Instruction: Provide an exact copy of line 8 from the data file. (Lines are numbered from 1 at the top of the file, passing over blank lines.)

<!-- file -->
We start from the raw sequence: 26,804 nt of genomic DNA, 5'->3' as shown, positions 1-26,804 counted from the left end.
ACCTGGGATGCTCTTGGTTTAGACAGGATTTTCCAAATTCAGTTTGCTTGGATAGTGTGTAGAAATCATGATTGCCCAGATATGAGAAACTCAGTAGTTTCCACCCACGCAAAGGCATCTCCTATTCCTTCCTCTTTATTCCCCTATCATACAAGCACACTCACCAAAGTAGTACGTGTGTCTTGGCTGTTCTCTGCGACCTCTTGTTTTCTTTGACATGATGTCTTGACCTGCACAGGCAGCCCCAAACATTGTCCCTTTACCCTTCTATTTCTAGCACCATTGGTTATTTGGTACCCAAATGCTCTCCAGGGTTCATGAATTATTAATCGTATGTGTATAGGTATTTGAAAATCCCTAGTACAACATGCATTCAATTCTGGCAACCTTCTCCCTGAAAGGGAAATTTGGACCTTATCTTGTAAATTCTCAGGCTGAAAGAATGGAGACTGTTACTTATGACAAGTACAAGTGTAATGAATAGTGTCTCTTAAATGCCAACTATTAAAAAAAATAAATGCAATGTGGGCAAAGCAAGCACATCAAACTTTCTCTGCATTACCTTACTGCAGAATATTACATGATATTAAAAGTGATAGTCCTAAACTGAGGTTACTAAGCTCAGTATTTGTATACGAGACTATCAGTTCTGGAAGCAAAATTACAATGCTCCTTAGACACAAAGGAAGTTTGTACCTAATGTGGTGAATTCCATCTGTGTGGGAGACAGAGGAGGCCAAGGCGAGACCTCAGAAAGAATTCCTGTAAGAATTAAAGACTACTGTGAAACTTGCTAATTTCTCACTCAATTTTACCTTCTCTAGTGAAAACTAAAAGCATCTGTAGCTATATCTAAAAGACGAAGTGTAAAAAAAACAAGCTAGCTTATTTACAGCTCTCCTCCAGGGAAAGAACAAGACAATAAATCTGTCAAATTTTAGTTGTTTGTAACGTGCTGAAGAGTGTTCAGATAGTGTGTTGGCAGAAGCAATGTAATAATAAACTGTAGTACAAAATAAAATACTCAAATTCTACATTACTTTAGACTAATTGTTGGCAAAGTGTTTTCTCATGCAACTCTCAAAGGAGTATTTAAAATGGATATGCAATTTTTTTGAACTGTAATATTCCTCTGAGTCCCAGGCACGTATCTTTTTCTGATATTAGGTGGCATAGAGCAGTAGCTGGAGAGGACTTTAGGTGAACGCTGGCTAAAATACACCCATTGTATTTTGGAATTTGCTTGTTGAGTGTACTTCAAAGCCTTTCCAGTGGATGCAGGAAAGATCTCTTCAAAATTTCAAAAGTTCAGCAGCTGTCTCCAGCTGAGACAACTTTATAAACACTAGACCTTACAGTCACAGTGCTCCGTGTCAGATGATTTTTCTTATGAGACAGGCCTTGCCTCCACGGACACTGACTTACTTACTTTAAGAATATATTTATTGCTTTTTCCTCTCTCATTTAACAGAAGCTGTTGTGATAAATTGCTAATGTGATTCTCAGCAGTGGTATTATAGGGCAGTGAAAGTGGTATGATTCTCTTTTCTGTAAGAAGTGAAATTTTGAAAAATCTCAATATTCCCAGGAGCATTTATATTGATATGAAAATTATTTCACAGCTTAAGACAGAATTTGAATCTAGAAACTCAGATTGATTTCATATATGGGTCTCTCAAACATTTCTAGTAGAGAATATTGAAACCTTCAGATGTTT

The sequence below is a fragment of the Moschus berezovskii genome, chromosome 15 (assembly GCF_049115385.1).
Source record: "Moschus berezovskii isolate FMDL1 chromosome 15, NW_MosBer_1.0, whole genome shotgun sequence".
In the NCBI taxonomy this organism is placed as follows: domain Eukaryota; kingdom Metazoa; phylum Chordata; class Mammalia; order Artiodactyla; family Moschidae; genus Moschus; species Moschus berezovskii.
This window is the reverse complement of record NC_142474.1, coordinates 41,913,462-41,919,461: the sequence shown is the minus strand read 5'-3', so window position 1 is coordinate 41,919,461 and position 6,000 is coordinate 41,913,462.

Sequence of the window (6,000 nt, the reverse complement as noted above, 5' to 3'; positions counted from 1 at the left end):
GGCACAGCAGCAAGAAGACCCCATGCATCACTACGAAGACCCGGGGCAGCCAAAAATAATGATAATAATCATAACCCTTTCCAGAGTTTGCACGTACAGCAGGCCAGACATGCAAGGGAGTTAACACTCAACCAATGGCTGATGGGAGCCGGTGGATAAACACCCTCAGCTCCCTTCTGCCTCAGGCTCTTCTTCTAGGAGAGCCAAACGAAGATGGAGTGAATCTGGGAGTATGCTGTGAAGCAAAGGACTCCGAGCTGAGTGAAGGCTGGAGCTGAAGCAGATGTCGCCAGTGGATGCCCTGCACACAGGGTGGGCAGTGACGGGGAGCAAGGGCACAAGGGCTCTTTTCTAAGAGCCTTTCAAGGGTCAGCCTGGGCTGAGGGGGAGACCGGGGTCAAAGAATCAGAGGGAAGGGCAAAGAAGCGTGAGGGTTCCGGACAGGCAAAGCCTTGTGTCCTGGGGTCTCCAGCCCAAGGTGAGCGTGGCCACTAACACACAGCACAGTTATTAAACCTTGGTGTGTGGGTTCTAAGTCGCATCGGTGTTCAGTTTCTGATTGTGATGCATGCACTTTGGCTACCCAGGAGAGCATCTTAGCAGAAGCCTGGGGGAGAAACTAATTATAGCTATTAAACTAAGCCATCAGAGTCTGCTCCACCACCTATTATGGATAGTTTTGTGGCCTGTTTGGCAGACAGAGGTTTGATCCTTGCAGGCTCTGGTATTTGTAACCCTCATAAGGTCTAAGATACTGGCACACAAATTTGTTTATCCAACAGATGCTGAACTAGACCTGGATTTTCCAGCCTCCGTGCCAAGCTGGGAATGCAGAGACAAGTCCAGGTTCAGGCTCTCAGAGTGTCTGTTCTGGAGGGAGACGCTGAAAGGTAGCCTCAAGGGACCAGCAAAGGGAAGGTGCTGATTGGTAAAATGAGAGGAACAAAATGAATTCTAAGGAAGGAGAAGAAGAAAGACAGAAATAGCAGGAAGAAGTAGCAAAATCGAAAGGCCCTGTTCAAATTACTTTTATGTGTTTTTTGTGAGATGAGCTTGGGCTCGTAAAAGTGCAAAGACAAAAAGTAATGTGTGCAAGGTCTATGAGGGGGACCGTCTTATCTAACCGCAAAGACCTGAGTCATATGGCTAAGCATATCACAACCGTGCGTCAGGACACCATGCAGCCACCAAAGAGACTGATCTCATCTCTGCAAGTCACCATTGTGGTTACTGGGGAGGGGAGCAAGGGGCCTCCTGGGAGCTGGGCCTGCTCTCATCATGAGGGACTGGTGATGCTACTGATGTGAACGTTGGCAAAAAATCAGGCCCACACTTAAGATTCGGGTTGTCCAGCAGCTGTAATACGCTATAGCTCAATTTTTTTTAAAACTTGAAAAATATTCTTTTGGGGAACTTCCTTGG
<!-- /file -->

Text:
GGCACAGCAGCAAGAAGACCCCATGCATCACTACGAAGACCCGGGGCAGCCAAAAATAATGATAATAATCATAACCCTTTCCAGAGTTTGCACGTACAGCAGGCCAGACATGCAAGGGAGTTAACACTCAACCAATGGCTGATGGGAGCCGGTGGATAAACACCCTCAGCTCCCTTCTGCCTCAGGCTCTTCTTCTAGGAGAGCCAAACGAAGATGGAGTGAATCTGGGAGTATGCTGTGAAGCAAAGGACTCCGAGCTGAGTGAAGGCTGGAGCTGAAGCAGATGTCGCCAGTGGATGCCCTGCACACAGGGTGGGCAGTGACGGGGAGCAAGGGCACAAGGGCTCTTTTCTAAGAGCCTTTCAAGGGTCAGCCTGGGCTGAGGGGGAGACCGGGGTCAAAGAATCAGAGGGAAGGGCAAAGAAGCGTGAGGGTTCCGGACAGGCAAAGCCTTGTGTCCTGGGGTCTCCAGCCCAAGGTGAGCGTGGCCACTAACACACAGCACAGTTATTAAACCTTGGTGTGTGGGTTCTAAGTCGCATCGGTGTTCAGTTTCTGATTGTGATGCATGCACTTTGGCTACCCAGGAGAGCATCTTAGCAGAAGCCTGGGGGAGAAACTAATTATAGCTATTAAACTAAGCCATCAGAGTCTGCTCCACCACCTATTATGGATAGTTTTGTGGCCTGTTTGGCAGACAGAGGTTTGATCCTTGCAGGCTCTGGTATTTGTAACCCTCATAAGGTCTAAGATACTGGCACACAAATTTGTTTATCCAACAGATGCTGAACTAGACCTGGATTTTCCAGCCTCCGTGCCAAGCTGGGAATGCAGAGACAAGTCCAGGTTCAGGCTCTCAGAGTGTCTGTTCTGGAGGGAGACGCTGAAAGGTAGCCTCAAGGGACCAGCAAAGGGAAGGTGCTGATTGGTAAAATGAGAGGAACAAAATGAATTCTAAGGAAGGAGAAGAAGAAAGACAGAAATAGCAGGAAGAAGTAGCAAAATCGAAAGGCCCTGTTCAAATTACTTTTATGTGTTTTTTGTGAGATGAGCTTGGGCTCGTAAAAGTGCAAAGACAAAAAGTAATGTGTGCAAGGTCTATGAGGGGGACCGTCTTATCTAACCGCAAAGACCTGAGTCATATGGCTAAGCATATCACAACCGTGCGTCAGGACACCATGCAGCCACCAAAGAGACTGATCTCATCTCTGCAAGTCACCATTGTGGTTACTGGGGAGGGGAGCAAGGGGCCTCCTGGGAGCTGGGCCTGCTCTCATCATGAGGGACTGGTGATGCTACTGATGTGAACGTTGGCAAAAAATCAGGCCCACACTTAAGATTCGGGTTGTCCAGCAGCTGTAATACGCTATAGCTCAATTTTTTTTAAAACTTGAAAAATATTCTTTTGGGGAACTTCCTTGG